Kathy Mathews, an associate professor of biology at Western Carolina University, says in her annual prediction that we should expect a long-lasting leaf display in the mountains, but with spotty color development.
“The rainy spring months this year portend somewhat muted pigments on the leaves in the fall,” she says in a WCU news release. “Trees that produce red leaves, including sourwood, red maple and dogwood, perform best in dry conditions. Therefore, we may see fewer brilliant reds during the peak of fall color change.”
A look at Raven Rock State Park in The Fayetteville Observer says the state is considering whether to build bike trails in the Harnett County park.
The 4,694-acre park, which is known for its massive cliffs on the Cape Fear River, has 20 miles of trails, including 12 for hiking and another eight across the river from the main portion of the park for horseback riding.
"Bicycles are prohibited on all the trails, but the state Division of Parks and Recreation is looking into the possibility of creating 15 to 20 miles of bike trails in undeveloped parts of the park over the next two to three years," The Observer says.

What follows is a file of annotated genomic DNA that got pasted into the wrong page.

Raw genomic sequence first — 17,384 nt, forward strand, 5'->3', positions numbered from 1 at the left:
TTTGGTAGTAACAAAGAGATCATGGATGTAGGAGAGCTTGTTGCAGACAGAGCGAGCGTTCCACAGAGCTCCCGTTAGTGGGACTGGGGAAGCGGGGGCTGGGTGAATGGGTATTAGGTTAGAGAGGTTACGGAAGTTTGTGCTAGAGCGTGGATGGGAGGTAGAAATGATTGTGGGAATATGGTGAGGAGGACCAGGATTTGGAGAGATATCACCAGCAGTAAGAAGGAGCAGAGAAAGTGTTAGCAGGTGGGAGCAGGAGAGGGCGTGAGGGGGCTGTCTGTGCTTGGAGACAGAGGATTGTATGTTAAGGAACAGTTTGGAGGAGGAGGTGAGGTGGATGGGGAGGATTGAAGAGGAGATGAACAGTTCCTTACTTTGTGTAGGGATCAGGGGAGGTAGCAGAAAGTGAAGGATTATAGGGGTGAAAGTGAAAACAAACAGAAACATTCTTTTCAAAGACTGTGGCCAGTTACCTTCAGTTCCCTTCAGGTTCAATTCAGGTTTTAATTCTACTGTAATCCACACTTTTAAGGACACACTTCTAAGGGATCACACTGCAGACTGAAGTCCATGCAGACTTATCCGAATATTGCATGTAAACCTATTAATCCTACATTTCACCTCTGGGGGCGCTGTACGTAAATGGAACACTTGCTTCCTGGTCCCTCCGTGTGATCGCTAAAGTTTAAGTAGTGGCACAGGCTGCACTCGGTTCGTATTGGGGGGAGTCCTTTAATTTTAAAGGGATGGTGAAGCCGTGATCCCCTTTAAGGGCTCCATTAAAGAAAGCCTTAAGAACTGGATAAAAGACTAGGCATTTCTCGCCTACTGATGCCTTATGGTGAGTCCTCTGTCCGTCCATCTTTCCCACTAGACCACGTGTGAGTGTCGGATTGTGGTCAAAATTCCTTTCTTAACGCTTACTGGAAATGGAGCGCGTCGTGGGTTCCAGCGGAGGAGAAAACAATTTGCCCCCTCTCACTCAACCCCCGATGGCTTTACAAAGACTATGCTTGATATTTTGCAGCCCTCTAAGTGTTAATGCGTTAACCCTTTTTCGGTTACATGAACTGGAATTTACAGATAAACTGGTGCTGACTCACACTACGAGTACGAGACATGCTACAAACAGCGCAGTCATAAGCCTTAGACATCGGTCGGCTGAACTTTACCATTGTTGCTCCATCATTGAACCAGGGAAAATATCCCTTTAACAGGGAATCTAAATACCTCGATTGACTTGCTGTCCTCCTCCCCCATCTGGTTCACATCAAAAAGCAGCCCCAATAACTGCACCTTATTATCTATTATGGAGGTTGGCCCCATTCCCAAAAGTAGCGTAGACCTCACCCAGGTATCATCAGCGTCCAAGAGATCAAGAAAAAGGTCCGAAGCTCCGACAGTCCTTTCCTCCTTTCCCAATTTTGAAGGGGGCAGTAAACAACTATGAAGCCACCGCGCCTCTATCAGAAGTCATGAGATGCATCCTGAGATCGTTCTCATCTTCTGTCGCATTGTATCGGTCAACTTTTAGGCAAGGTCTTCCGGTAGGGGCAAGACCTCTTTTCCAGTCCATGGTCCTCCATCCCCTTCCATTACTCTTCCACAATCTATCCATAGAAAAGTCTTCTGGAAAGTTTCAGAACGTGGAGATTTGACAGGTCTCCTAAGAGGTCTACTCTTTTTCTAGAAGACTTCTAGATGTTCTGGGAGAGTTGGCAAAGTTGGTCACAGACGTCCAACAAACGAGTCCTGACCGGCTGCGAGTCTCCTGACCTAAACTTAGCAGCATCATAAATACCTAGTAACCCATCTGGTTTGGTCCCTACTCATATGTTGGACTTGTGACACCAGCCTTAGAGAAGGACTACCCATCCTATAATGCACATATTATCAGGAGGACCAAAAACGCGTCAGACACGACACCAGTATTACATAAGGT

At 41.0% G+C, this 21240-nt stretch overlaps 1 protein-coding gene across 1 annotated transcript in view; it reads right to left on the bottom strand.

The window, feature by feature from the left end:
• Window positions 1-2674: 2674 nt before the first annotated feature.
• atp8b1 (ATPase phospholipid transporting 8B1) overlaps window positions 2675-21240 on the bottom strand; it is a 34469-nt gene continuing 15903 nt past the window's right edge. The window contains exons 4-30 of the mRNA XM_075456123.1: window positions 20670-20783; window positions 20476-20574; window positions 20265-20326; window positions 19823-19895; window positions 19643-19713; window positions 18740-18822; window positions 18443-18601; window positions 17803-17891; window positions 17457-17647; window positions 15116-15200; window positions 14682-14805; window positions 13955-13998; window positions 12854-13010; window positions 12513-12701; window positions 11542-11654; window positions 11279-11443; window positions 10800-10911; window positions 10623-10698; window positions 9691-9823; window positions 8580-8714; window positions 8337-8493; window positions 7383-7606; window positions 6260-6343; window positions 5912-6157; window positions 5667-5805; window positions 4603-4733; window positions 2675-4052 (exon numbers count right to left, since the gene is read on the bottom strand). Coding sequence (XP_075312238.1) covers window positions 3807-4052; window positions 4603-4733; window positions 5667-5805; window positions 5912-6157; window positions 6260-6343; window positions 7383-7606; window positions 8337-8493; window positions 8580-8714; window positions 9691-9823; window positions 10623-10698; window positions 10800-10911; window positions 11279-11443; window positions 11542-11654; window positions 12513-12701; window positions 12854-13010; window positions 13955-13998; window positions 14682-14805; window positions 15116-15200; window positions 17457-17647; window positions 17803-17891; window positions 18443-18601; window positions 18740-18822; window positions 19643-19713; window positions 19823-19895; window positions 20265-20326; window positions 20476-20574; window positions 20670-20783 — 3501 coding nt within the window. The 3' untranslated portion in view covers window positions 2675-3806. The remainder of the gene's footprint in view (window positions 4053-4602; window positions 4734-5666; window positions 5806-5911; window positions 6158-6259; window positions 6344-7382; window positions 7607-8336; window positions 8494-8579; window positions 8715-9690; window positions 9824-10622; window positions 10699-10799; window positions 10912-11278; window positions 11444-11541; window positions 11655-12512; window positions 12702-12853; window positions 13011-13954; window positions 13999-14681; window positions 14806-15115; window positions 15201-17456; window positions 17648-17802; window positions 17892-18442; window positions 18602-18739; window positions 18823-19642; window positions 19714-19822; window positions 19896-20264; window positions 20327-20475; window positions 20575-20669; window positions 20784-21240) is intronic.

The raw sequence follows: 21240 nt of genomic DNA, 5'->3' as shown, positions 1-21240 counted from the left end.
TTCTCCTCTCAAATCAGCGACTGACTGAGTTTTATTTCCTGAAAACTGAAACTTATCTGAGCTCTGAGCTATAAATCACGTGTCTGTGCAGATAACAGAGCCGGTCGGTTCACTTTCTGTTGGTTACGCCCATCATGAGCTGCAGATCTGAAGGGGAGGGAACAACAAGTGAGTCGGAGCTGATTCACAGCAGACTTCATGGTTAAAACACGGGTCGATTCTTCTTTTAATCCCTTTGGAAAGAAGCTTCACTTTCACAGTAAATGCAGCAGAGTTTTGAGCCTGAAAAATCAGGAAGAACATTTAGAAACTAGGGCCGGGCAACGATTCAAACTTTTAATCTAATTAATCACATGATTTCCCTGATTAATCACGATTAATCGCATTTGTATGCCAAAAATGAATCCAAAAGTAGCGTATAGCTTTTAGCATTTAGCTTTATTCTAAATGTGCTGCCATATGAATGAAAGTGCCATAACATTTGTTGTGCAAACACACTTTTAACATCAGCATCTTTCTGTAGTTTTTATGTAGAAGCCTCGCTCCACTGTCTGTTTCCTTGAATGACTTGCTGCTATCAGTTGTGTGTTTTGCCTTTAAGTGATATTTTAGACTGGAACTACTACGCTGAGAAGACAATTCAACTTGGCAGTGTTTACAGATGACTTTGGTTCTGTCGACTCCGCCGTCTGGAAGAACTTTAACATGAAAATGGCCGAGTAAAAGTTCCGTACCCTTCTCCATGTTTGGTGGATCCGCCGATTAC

The park also offers opportunities for camping, canoeing, fishing and picnicking. The visitor center at Raven Rock is relatively new, and park staff present various educational and interpretive programs, particularly for visiting school groups.
The Observer, pointing out the park's significance to Fayetteville residents, says Raven Rock gets about 200,000 visitors a year, up from 100,000 to 110,000 annual visitors about 15 years ago.
Raven Rock, which opened in 1970, was the second park protected with state government money after Mount Mitchell State Park in the Black Mountains, The Observer says.
An amendment to the budget adopted by the General Assembly this year adds the amenities of a 716-acre 4-H camp in Stokes County to Hanging Rock State Park.
The North Carolina State Parks blog says the former Camp Sertoma 4-H Education Center, also known as the Vade Mecum Springs property and Moore Springs Campground, will become part of the state park.